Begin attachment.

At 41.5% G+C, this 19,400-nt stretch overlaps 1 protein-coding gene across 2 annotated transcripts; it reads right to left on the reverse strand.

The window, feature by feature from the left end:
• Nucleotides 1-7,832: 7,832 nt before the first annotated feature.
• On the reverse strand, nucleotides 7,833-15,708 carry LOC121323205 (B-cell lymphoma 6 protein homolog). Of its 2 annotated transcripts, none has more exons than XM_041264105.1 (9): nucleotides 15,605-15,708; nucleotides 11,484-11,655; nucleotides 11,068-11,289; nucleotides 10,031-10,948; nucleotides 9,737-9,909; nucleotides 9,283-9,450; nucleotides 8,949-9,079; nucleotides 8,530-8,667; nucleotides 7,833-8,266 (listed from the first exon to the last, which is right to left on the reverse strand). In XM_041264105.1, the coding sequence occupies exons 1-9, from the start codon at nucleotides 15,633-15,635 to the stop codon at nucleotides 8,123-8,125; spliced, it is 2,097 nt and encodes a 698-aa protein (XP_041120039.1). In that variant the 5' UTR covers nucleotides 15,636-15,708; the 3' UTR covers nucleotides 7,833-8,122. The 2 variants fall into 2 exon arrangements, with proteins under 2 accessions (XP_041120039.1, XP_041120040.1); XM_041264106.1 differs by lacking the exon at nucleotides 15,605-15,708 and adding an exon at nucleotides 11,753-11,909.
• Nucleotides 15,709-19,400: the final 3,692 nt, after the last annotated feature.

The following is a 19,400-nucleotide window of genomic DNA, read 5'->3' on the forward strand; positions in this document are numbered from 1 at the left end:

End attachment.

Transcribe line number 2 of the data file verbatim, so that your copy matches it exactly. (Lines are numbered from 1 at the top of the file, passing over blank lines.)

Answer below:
The window, feature by feature from the left end: